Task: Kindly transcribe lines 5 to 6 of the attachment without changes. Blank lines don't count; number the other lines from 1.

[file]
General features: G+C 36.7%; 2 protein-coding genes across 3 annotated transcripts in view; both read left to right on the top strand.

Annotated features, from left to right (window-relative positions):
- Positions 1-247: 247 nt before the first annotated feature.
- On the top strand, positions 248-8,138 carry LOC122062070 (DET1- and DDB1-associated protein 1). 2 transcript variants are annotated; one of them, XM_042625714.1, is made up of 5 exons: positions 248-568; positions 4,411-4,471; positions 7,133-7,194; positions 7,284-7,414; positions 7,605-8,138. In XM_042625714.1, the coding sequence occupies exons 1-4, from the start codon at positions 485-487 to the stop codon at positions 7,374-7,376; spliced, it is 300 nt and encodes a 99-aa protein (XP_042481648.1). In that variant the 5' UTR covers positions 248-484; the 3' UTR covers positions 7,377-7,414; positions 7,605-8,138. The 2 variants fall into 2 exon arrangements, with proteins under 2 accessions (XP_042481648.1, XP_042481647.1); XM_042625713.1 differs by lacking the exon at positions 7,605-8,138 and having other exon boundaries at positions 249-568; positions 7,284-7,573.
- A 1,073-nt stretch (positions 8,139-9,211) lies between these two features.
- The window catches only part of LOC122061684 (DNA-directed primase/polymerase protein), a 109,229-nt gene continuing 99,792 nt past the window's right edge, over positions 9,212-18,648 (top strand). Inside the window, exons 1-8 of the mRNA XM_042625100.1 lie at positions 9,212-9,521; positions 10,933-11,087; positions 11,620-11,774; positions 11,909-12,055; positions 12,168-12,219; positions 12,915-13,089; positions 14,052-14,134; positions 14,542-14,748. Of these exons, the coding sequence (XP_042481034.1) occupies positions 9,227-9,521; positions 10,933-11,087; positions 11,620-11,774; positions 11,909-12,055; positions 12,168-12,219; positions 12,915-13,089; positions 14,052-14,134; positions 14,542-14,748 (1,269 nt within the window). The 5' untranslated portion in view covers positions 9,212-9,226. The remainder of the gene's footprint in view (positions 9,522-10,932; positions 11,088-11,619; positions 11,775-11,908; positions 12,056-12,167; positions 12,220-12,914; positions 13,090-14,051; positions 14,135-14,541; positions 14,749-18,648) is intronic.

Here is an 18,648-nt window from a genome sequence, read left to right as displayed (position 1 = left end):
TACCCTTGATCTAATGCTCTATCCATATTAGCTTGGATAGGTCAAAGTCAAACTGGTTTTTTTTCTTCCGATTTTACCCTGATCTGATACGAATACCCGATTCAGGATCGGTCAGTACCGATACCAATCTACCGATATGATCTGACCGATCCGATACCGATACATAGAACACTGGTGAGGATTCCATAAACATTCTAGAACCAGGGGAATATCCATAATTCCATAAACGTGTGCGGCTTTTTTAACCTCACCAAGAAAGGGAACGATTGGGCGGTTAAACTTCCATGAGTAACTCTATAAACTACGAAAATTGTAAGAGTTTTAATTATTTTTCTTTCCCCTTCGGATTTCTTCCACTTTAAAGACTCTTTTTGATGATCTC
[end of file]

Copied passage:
- A 1,073-nt stretch (positions 8,139-9,211) lies between these two features.
- The window catches only part of LOC122061684 (DNA-directed primase/polymerase protein), a 109,229-nt gene continuing 99,792 nt past the window's right edge, over positions 9,212-18,648 (top strand). Inside the window, exons 1-8 of the mRNA XM_042625100.1 lie at positions 9,212-9,521; positions 10,933-11,087; positions 11,620-11,774; positions 11,909-12,055; positions 12,168-12,219; positions 12,915-13,089; positions 14,052-14,134; positions 14,542-14,748. Of these exons, the coding sequence (XP_042481034.1) occupies positions 9,227-9,521; positions 10,933-11,087; positions 11,620-11,774; positions 11,909-12,055; positions 12,168-12,219; positions 12,915-13,089; positions 14,052-14,134; positions 14,542-14,748 (1,269 nt within the window). The 5' untranslated portion in view covers positions 9,212-9,226. The remainder of the gene's footprint in view (positions 9,522-10,932; positions 11,088-11,619; positions 11,775-11,908; positions 12,056-12,167; positions 12,220-12,914; positions 13,090-14,051; positions 14,135-14,541; positions 14,749-18,648) is intronic.